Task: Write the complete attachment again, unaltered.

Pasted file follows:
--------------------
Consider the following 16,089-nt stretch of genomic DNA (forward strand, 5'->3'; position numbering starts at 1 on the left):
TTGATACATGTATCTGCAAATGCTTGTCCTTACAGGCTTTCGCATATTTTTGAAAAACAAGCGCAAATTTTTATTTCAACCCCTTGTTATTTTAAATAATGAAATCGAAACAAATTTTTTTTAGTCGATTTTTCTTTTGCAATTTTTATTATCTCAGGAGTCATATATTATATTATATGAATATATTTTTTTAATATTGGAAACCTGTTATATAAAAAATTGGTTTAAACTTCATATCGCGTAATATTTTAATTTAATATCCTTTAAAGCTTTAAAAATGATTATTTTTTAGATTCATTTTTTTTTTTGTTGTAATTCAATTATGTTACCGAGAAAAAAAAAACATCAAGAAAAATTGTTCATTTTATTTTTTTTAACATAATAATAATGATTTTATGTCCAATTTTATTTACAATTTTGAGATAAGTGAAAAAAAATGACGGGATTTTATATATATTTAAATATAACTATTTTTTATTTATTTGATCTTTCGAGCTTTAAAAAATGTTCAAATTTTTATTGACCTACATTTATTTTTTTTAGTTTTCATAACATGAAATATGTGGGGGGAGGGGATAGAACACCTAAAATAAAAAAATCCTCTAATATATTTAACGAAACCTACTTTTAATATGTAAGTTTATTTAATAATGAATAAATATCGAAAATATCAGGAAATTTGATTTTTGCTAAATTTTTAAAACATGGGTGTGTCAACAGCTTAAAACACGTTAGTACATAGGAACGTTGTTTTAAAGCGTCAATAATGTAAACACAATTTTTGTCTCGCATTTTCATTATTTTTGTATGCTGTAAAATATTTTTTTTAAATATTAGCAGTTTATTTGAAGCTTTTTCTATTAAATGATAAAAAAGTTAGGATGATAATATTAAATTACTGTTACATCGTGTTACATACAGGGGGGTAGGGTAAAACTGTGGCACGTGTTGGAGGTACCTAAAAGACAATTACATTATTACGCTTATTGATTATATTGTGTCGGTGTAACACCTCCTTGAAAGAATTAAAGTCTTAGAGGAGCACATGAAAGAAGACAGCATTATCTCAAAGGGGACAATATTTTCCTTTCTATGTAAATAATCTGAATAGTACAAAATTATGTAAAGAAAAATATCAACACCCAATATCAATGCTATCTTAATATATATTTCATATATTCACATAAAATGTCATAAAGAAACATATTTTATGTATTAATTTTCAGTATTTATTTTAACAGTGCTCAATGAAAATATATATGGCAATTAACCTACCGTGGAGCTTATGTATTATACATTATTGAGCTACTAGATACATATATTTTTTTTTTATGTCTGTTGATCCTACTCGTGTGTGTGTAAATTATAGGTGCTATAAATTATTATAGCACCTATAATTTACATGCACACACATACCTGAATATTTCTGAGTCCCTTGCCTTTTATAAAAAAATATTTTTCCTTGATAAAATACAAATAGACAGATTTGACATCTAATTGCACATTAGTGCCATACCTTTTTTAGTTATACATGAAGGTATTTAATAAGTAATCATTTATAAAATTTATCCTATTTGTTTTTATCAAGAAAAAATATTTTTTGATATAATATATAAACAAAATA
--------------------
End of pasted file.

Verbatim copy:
Consider the following 16,089-nt stretch of genomic DNA (forward strand, 5'->3'; position numbering starts at 1 on the left):
TTGATACATGTATCTGCAAATGCTTGTCCTTACAGGCTTTCGCATATTTTTGAAAAACAAGCGCAAATTTTTATTTCAACCCCTTGTTATTTTAAATAATGAAATCGAAACAAATTTTTTTTAGTCGATTTTTCTTTTGCAATTTTTATTATCTCAGGAGTCATATATTATATTATATGAATATATTTTTTTAATATTGGAAACCTGTTATATAAAAAATTGGTTTAAACTTCATATCGCGTAATATTTTAATTTAATATCCTTTAAAGCTTTAAAAATGATTATTTTTTAGATTCATTTTTTTTTTTGTTGTAATTCAATTATGTTACCGAGAAAAAAAAAACATCAAGAAAAATTGTTCATTTTATTTTTTTTAACATAATAATAATGATTTTATGTCCAATTTTATTTACAATTTTGAGATAAGTGAAAAAAAATGACGGGATTTTATATATATTTAAATATAACTATTTTTTATTTATTTGATCTTTCGAGCTTTAAAAAATGTTCAAATTTTTATTGACCTACATTTATTTTTTTTAGTTTTCATAACATGAAATATGTGGGGGGAGGGGATAGAACACCTAAAATAAAAAAATCCTCTAATATATTTAACGAAACCTACTTTTAATATGTAAGTTTATTTAATAATGAATAAATATCGAAAATATCAGGAAATTTGATTTTTGCTAAATTTTTAAAACATGGGTGTGTCAACAGCTTAAAACACGTTAGTACATAGGAACGTTGTTTTAAAGCGTCAATAATGTAAACACAATTTTTGTCTCGCATTTTCATTATTTTTGTATGCTGTAAAATATTTTTTTTAAATATTAGCAGTTTATTTGAAGCTTTTTCTATTAAATGATAAAAAAGTTAGGATGATAATATTAAATTACTGTTACATCGTGTTACATACAGGGGGGTAGGGTAAAACTGTGGCACGTGTTGGAGGTACCTAAAAGACAATTACATTATTACGCTTATTGATTATATTGTGTCGGTGTAACACCTCCTTGAAAGAATTAAAGTCTTAGAGGAGCACATGAAAGAAGACAGCATTATCTCAAAGGGGACAATATTTTCCTTTCTATGTAAATAATCTGAATAGTACAAAATTATGTAAAGAAAAATATCAACACCCAATATCAATGCTATCTTAATATATATTTCATATATTCACATAAAATGTCATAAAGAAACATATTTTATGTATTAATTTTCAGTATTTATTTTAACAGTGCTCAATGAAAATATATATGGCAATTAACCTACCGTGGAGCTTATGTATTATACATTATTGAGCTACTAGATACATATATTTTTTTTTTATGTCTGTTGATCCTACTCGTGTGTGTGTAAATTATAGGTGCTATAAATTATTATAGCACCTATAATTTACATGCACACACATACCTGAATATTTCTGAGTCCCTTGCCTTTTATAAAAAAATATTTTTCCTTGATAAAATACAAATAGACAGATTTGACATCTAATTGCACATTAGTGCCATACCTTTTTTAGTTATACATGAAGGTATTTAATAAGTAATCATTTATAAAATTTATCCTATTTGTTTTTATCAAGAAAAAATATTTTTTGATATAATATATAAACAAAATA